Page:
INTERVIEWER: Now that was whe– when you had Model T’s. Was it. How long did it continue? Uh.

[INTERPOSING VOICES]

INTERVIEWER: Do you know?

ED GARDNER: Just mostly through the, the Model T. And then the beginning of the Model A era.

INTERVIEWER: Mm hmm.

ED GARDNER: Uh. Because, uh, uh, the– I think the– I think my dad lost the business in early ’30s. So, uh. But they were starting to come through factory assembled them.

INTERVIEWER: Uh, so your dad, kind of, transitioned to the service station. Is that what he did? Uh. From Ottawa Bell.

ED GARDNER: Yeah. But well, not directly. He, uh, he had a, a little shop that’s no longer there on, uh, uh, Springfield Avenue. It was, uh, just a carriage shed that, uh. He just, uh, worked on people’s automobiles. Uh. And you have to understand, when you sold an automobile back in the late ’20s, you not only sold the car and maintained it, but you had to teach the person to drive. Uh. And there’s a lot of, uh, stories out of that. Uh. Where a man that had never driven a piece of machinery but was always used to driving horses. And he run up to a place where he had to stop and instead of hitting the brake, he’d holler whoa. Uh

But, uh, my father had some amusing stories. And I only ever came across one person that, uh, that remembers that. Uh. And that happens to be the, the wife of the gentleman that bought the building and turned it into a bowling alley. Uh. Ms. Hurt. She told me, one time, that she remembered coming to Sykesville with her father, uh, to get his car serviced. And he remembered that, uh, he appreciated, uh, George Gardner teaching him to drive.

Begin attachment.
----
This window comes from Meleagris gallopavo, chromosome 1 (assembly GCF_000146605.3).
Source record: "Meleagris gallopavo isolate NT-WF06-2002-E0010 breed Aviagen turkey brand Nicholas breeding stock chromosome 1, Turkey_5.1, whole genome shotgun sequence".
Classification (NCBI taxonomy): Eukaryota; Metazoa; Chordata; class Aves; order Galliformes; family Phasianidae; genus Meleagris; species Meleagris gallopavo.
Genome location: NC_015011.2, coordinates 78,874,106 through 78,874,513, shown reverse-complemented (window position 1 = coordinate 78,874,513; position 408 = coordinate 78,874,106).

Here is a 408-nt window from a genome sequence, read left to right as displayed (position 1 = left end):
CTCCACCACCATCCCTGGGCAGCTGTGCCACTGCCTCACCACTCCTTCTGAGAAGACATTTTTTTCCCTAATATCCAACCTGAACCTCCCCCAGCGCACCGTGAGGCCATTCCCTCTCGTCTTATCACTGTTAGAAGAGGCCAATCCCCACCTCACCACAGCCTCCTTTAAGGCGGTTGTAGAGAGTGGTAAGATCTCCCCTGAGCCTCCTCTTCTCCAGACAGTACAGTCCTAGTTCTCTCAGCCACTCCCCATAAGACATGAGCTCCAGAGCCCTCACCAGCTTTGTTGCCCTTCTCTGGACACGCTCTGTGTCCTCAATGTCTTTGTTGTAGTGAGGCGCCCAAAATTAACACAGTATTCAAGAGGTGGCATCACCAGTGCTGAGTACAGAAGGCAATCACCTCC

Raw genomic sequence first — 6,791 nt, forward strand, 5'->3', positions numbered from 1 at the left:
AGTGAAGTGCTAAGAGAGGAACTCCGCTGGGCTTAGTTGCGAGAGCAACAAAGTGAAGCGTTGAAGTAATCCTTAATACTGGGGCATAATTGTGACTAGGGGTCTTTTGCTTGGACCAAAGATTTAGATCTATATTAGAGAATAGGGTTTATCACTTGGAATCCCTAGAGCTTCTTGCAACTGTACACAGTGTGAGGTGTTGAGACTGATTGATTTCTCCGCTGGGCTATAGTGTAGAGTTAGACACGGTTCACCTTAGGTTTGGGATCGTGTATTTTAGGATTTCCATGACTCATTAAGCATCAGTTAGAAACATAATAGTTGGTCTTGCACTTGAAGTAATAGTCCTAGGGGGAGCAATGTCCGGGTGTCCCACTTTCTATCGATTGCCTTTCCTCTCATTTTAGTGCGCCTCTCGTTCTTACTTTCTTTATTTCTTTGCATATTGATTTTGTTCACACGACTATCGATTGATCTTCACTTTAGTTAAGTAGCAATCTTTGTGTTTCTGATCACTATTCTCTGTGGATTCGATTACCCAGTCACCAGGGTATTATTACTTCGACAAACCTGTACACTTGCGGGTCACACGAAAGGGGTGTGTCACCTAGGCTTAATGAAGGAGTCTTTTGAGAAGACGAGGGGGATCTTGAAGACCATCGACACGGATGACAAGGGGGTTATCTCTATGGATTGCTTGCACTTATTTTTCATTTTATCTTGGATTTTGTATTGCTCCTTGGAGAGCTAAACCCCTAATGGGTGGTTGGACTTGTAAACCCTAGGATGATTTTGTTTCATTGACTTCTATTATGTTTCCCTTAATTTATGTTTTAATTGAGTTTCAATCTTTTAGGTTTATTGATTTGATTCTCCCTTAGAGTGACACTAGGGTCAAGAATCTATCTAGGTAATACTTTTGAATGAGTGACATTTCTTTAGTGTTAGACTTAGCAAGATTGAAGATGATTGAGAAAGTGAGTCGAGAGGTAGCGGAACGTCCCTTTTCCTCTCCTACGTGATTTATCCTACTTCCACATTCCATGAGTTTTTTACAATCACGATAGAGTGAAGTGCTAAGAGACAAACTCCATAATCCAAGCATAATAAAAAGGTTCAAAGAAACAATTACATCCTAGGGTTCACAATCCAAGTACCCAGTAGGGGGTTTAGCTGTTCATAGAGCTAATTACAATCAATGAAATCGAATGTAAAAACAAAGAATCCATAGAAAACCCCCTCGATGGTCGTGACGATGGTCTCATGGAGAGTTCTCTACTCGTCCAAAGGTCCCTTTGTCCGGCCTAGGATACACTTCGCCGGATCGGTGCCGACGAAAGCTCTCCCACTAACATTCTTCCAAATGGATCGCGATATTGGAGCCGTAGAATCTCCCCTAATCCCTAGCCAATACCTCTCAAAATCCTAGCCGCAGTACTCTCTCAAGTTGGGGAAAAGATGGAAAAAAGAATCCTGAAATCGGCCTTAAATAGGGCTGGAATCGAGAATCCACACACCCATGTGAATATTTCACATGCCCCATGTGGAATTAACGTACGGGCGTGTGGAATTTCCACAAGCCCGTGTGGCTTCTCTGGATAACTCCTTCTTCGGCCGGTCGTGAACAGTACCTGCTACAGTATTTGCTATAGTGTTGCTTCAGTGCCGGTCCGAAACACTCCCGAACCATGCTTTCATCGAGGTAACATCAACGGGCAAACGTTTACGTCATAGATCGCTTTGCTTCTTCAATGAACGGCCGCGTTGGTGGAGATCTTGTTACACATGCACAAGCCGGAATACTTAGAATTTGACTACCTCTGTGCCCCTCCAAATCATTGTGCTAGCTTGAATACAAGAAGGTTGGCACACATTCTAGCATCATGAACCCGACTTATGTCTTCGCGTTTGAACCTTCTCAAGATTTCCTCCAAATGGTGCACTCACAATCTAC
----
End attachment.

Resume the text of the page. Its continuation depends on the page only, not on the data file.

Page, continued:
INTERVIEWER: Oh. Yeah.

ED GARDNER: And, uh, that was, uh, really unique.

INTERVIEWER: Whe– when did your dad move out to, uh, to the, uh, corner there?

ED GARDNER: Uh. I think the date was probably about, uh, 35′, 36′.

INTERVIEWER: Oh yeah.

ED GARDNER: It was before I was born, in 1937.

INTERVIEWER: OK.

ED GARDNER: But the, uh, uh, the building was, uh, uh– it was just a little one room for his, uh, accessories for, like for oil, and stuff.

INTERVIEWER: Uh huh.

ED GARDNER: There wasn’t much. Uh. He did more repairs, uh, tire repairs, rather than tire sales. Uh, because he didn’t have the, uh, the area to, to stock that, uh, kind of stuff. First you had, in the winter time, you had your antifreeze, which wasn’t permanent, at the time. It was zerone, which was really a pain because, uh, if you’ve got a cold snap, people were lined up to get their antifreeze tested. Because, uh, your zerone evaporated. And if you had a long driveway, and spun and overheated your engine, you might have been below zero when you started, but by the time you got into your house, you’ve probably lost all your– the strength of your antifreeze.

And, uh, that was, uh, a big change, when they, uh, after the war, when permanent antifreeze, ethylene glycol antifreeze. It was permanent, and you had to sell the people on the fact that it was permanent. They didn’t need to test it all the time. That once it was installed, unless it leaked out, um, and they were safe. But the, uh– and there was no inside place to repair, there. We had a grease pit, as you pulled the car over. And then you went down the ladder into the pit to, uh, work underneath the vehicle. Uh. Which was, uh, very unsafe because it was a greasy, oily mess down there and there was always a chance of fire.

And,uh. if you would have a fire, I mean, you’re down in that hole. And it’s really a, a death trap.

INTERVIEWER: Has that happened in– have you–

ED GARDNER: I have heard. I have heard stories. Uh. I, uh, didn’t– I wasn’t old enough to, to work at the station, but I was there, as a child. Uh. And, uh, the service stations, even the ones that were in Sykesville, uh, they had the same facility. They had a pit, rather than, uh, than lifts to raise the car in the air. I, uh, had an incident, one time, riding my bicycle, seeing how close I could ride around, around, and around one. And, uh, they had a little brick lip, and my front tire hit that little lip and flipped me down into the, into the pit.

INTERVIEWER: Did you get a broken arm or anything?